But it is not part of the intimate, unique process of spiritual discovery that is given to each soul in its turn, in the course of living an unrepeatable and therefore precious existence.  Man has learnt the latent capacity for inner renewal and discovery, for a 'knowledge'  which is itself an illumination of life, carrying the adept from one level of awareness to another, as he 'travels' on the spiritual path, learns that all creation is a kind of sacred lore, a mystical repast that honors life, sanctifies tradition, and in certain cases compromises a rapturous communion between God, man, and the cosmic tapestry spread out before us yesterday, today and always.


Arunachala Siva.   

Chapter 36:

1. Ribhu: Listen, O chief of Brahmins, to the affirmation 'All is Brahman', by hearing which you shall at once attain liberation.

2.  'This', indeed, never is.  I am, indeed, alone.  The self is, indeed, ever non existent. The Self is indeed, the symbol of joy.

3.  The Self is, indeed, the supreme Reality.  The Self is, indeed, the cluster of worlds.
The Self is, indeed, of the form of space and the Self is, indeed, of the form of space and the Self is, indeed, constant.             

4.  The Self is, indeed, the truth, verily Brahman.  The Self is, indeed the sign of the Guru.  The Self is, indeed, pervaded by consciousness, ever.  The Self is, indeed the
non decaying and non diminishing.

5.  The Self is, indeed, of the form of the accomplished.  The Self is verily the Self.  There is no doubt of this.  The Self is, indeed, of the form of the universe.  The Self is verily the Self, itself by itself.

6.  The Self is, indeed, the measure of peace.  The Self is, indeed, the mind and space. The Self is, indeed, the all, whatever there is in the least.  The Self is, indeed, the highest state.

7.  The Self is, indeed, of the form of the universe.  The Self is, indeed, the immutable love.  Other than the Self there is nothing anywhere; neither anything which consists of mind outside the Self.

8.  The Self is, indeed, the whole of knowledge.  The Self is indeed, the prime treasure.  The Self is, indeed, of the form of the beings.  The Self is, indeed, the great cycle of birth and death.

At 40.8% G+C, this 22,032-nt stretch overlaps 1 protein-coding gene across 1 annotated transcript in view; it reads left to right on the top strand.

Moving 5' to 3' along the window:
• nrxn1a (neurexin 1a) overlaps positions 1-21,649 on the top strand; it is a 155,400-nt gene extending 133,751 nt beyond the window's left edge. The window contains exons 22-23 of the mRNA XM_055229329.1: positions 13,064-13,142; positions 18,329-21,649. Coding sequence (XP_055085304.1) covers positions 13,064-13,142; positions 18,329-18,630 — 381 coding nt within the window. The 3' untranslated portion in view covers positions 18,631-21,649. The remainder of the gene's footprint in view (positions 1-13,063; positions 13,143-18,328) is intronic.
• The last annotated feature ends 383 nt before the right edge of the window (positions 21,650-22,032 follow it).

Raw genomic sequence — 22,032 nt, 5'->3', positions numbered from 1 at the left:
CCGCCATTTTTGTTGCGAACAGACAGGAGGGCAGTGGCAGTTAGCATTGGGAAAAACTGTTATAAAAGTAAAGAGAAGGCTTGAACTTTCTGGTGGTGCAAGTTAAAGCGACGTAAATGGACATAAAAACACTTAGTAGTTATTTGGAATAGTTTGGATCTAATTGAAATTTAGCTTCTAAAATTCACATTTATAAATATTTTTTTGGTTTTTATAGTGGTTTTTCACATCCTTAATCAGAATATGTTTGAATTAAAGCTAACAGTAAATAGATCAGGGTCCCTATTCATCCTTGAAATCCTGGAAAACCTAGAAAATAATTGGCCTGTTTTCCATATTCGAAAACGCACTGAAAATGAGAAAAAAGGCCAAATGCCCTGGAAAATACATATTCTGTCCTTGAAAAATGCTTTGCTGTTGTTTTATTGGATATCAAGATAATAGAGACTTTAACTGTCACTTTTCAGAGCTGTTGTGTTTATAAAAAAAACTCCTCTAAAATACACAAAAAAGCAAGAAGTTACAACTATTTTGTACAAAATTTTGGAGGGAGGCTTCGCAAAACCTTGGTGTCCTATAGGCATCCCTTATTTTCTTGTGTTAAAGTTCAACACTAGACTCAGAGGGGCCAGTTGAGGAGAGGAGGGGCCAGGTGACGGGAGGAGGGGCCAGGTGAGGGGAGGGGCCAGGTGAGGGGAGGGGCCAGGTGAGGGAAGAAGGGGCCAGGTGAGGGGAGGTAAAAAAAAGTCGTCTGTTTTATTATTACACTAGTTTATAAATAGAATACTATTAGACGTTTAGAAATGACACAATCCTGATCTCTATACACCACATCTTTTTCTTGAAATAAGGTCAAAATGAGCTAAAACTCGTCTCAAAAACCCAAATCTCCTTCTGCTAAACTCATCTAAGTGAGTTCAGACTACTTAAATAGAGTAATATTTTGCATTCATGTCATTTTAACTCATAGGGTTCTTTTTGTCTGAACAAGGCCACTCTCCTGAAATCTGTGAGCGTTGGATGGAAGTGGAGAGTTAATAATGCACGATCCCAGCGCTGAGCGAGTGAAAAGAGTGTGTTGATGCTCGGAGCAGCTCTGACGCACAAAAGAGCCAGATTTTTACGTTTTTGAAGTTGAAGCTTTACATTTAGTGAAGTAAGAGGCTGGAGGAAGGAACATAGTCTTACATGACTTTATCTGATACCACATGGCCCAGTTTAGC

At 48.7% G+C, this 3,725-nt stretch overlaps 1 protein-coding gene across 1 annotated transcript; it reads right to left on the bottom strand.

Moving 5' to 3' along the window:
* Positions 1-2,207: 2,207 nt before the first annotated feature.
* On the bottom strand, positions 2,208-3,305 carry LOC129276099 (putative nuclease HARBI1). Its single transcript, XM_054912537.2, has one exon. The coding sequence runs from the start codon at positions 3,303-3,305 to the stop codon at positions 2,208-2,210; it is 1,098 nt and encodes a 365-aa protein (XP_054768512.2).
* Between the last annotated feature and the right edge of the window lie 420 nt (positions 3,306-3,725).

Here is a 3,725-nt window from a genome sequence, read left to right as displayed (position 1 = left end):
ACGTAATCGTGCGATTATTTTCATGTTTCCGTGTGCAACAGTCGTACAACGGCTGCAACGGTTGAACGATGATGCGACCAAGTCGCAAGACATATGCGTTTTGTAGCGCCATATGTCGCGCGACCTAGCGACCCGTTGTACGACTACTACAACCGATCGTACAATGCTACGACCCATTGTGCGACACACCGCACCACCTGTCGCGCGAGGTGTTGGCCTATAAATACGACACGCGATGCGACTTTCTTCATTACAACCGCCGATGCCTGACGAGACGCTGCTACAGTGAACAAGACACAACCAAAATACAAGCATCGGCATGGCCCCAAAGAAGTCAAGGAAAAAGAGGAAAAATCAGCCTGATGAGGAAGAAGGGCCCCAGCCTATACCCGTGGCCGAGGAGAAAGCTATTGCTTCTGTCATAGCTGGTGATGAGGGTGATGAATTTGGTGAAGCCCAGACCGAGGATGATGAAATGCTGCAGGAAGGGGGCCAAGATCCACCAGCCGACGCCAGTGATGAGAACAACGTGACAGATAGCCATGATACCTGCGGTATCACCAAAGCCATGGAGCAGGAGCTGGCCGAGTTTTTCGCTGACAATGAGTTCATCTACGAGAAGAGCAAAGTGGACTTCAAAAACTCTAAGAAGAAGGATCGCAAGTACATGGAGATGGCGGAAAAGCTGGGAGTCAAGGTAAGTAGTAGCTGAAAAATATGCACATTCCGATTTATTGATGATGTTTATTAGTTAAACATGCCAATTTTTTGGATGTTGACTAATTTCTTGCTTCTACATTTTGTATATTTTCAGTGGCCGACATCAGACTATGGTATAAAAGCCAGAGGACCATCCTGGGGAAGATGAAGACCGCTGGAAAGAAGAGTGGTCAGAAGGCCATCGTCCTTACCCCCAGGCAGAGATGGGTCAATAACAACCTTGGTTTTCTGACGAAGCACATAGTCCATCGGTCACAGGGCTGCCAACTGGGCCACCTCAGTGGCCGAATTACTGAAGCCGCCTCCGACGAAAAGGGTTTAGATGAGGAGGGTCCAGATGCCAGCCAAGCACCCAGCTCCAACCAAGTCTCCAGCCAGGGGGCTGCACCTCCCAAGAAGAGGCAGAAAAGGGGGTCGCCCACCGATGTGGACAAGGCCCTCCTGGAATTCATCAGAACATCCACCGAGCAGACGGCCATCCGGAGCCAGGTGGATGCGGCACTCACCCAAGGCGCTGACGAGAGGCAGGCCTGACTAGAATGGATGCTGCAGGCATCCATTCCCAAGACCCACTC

9.  The Self is, indeed, the eternally pure.  The Self is, indeed, its own Guru.  The Self is, indeed, the disciple of itself.  The Self dissolves in itself.

10. The Self is, indeed, the target of meditation for itself.  The Self is, indeed, its own goal.  The Self is, indeed, the oblation to itself.  The Self is, indeed, the Japa of itself.


Arunachala Siva.               


A Quick Recap of Part One:

We saw in the last issue that Bhagavan constantly reiterated two principal insights:
Firstly, understand the nature of Realization to be the Essence of one's own Reality and secondly, devote yourself to the unremitting practice of Self Abidance as the very means to recognize that Reality as the Self.  These two strains of Bhagavan's teachings were then elucidated as the 'know why' and 'know how' stages in the practice of Self inquiry. The first strain of Bhagavan's teaching pertains to clarity in the understanding of Vichara Marga in its subtler aspects and therefore this would correspond to Paroksha Jnanam (as it is derived from a thorough analysis of the 'know why' stage.)

After successfully assimilating this, a Mumukshu is expected not to rest on mere comprehension of the path (and indulging in preaching to others) but is advised by Bhagavan to plunge sincerely into the second stage of actual practice of Atma Nishtaa (Self abidance), which is called Jagrat-Sushupti during the period of Abhyasa (which corresponds to the 'know how stage). (Talks 227). Bhagavan states that this alone can eventually bestow Aparoksha Jnanam (direct knowledge) that releases the seeker from the travails of Samsara. (Ulladu Narpadu, Verse 22 and Verse 27.).

Traditionally indirect mediated knowledge (Paroksha Jnanam) of the Self is derived from a study of Prasthana Trayam (the triple Vedantic scriptural canons viz., Upanishads, Bhagavad Gita and Brahma Sutras) and allied Prakarana Granthas written by later day Acharyas like Adi Sankara. This does not mean that everyone must necessarily plod through all these and master them before commencing the practice of Self abidance.  If you understand Bhagavan's teachings clearly (in line with scriptural reasoning) with full faith in His words, even one book will be enough viz.,Talks with Sri Ramana Maharshi for actual practice!  This is akin to the traditional saying that the Mandukya Upanishad (the shortest Upanishad containing only 12 mantras) alone is enough to achieve liberation. (Muktikopanishad, 'Mandukyam eva alam mumukshunaam vimuktaye'.)

Among the principal works of Bhagavan, Upadesa Saram, Ulladu Narpadu, Guru Vachaka Kovai were hailed as the Ramana Prasthaana Tryam by His direct disciples like Muruganar and Sadhu Om. Each of these texts and other works like Naan Yaar?
and Self Inquiry are complete in themselves and bestow invaluable insights on every other work of Bhagavan, just as the phenomenon of holography is described by the remarkable observation that 'Each is in All and All is in Each.'


Arunachala Siva.